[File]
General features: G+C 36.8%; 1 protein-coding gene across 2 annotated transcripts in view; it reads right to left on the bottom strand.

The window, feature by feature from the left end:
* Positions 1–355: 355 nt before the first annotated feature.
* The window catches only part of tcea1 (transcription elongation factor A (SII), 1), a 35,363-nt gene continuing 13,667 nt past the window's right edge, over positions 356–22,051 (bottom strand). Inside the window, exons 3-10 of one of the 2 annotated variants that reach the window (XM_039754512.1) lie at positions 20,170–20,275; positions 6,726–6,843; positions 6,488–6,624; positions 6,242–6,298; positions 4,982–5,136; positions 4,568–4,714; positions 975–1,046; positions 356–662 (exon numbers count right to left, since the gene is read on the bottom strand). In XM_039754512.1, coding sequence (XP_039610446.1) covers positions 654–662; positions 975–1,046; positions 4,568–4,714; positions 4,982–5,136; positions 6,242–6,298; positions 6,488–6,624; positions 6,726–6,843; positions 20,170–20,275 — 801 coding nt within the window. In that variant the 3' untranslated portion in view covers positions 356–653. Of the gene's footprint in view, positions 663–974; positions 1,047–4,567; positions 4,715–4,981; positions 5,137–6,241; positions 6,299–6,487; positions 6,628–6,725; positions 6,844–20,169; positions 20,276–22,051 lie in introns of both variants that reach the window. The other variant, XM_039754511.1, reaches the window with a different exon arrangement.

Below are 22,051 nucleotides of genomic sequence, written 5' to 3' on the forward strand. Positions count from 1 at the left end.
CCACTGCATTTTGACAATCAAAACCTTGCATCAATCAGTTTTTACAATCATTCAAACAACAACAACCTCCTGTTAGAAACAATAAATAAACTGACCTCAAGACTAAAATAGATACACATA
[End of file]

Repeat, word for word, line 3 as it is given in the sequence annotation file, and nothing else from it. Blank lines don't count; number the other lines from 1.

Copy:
* Positions 1–355: 355 nt before the first annotated feature.